I chose not to follow my own travel tips on a recent visit to San Francisco when I limited my dining experiences to restaurants that are strictly vegetarian.  I was there to attend the wedding of a vegan couple, and they insisted that I try two of their favorite spots. 

They recommended Millenium, an upscale, romantic place near Union Square, and Gracias Madre, a casual, lively Mexican restaurant in the Mission District (and definitely not the place you want to go for a romantic evening, given that most of the tables are communal).  Both restaurants serve organic, vegan cuisine, and I was pleased (and a bit surprised) to see how popular they were (we had to make reservations at Millenium weeks in advance and put our name on a waiting list at Gracias Madre before getting seated).  Both places were packed.

The menu at Millenium changes regularly, depending on the season.  I regret that I was not hungry enough to try some of the appetizers, because my entree was really quite delicious.  I ordered the sweet soy, peanut, and chile-glazed tempeh, which was served with coconut and anise rice, seared bok choy, snap peas, baby carrots, Asian aromatics, and Asian pear sambal.  My dining partner had the red beet risotto cake, which was served with roasted chanterelle mushrooms, sage and fennel seed smoked tofu, red corn, roasted padron peppers, seared rapini, sherry corn-cashew puree, herb oil, and crisp beet chip.  Clearly, both dishes were quite complex and boasted a lot of different flavors.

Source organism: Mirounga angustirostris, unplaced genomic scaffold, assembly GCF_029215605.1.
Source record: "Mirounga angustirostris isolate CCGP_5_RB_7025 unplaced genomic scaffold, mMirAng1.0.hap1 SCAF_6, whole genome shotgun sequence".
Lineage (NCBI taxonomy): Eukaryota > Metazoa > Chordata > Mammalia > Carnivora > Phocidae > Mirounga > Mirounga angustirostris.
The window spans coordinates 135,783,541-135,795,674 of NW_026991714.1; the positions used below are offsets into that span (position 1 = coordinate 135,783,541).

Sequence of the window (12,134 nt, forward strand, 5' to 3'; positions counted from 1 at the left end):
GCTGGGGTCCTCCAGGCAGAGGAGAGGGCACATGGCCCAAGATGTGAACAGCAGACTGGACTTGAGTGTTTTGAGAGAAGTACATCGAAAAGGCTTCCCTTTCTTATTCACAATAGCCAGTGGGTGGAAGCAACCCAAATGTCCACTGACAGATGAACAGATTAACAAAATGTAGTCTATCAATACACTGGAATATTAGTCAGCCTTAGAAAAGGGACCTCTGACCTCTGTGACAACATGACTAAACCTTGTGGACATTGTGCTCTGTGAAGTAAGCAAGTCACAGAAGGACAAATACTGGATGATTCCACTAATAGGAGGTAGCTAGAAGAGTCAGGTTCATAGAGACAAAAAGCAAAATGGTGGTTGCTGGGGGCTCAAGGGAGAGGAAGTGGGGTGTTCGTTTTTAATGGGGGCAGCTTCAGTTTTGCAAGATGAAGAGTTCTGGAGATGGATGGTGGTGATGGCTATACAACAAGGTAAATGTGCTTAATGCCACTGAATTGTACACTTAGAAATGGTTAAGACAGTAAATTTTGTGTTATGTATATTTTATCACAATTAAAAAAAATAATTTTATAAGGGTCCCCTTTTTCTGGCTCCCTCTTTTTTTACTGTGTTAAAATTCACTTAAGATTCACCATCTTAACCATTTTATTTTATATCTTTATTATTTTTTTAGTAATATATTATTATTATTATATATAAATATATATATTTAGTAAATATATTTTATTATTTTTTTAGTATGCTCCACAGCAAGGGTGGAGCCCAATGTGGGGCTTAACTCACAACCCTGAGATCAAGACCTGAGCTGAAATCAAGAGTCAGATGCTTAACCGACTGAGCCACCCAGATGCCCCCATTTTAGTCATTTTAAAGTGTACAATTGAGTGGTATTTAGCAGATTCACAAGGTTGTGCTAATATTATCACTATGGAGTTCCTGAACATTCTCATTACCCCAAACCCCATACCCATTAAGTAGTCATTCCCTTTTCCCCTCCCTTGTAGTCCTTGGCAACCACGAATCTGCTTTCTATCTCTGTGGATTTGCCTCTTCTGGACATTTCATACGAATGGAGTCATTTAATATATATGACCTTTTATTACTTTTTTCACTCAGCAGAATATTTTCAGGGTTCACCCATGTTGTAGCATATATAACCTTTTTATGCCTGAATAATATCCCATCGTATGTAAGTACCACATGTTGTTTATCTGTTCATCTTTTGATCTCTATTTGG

Sweet soy, chili, and peanut-glazed tempeh at Millenium

Red beet risotto cake at Millenium

The food at Gracias Madre was less fancy, but just as creative.  I tried the grilled plantain empanada, which was my favorite, and the sweet potato "quesadilla," which was unexpectedly spicy and extremely filling.  My dining partner enjoyed the mole enchiladas.  All dishes (except the guacamole and chips that were immediately devoured after a long wait for a table) are pictured below.


Gracias Madre's homemade empanada is stuff with grilled plantains and
served with spicy mole sauce and cashew cream.

Gracias Madre's "quesadilla de camote" is filled with sweet potato and carmelized onions
and topped with cashew nacho cheese and pumpkin seed salsa.

Gracias Madre's enchiladas are served on a bed of spicy mole sauce and topped with mushrooms
and cashew cheese and served with sauteed greens and refried black beans.

I am glad that I tried Millenium and Gracias Madre, but I also look forward to returning to San Francisco one day soon so that I can see how some of the best, mainstream restaurants in this vegetarian-friendly city accommodate non-meat eaters.

Millennium on Urbanspoon

Gracias Madre on Urbanspoon
 

Sunday, August 26, 2012

Philadelphia, Pennsylvania (Aug. 2012)

As previously mentioned, Philadelphia has a lot of great restaurants, and I was excited to learn that one of the city's most popular eateries offers a separate vegetarian menu upon request.  Sampan by chef Michael Schulson serves pan-Asian cuisine (large and small plates) in a lively atmosphere.  I really enjoyed my meal, which is pictured below along with the menu.

Tofu tacos with avocado, cilantro, pickled shallot, and lots of sweet and sour sauce

Pad thai with tofu (this is the peanut-free, vegan version without egg)

Mushroom dumplings

Edamame dumplings

Sampan on Urbanspoon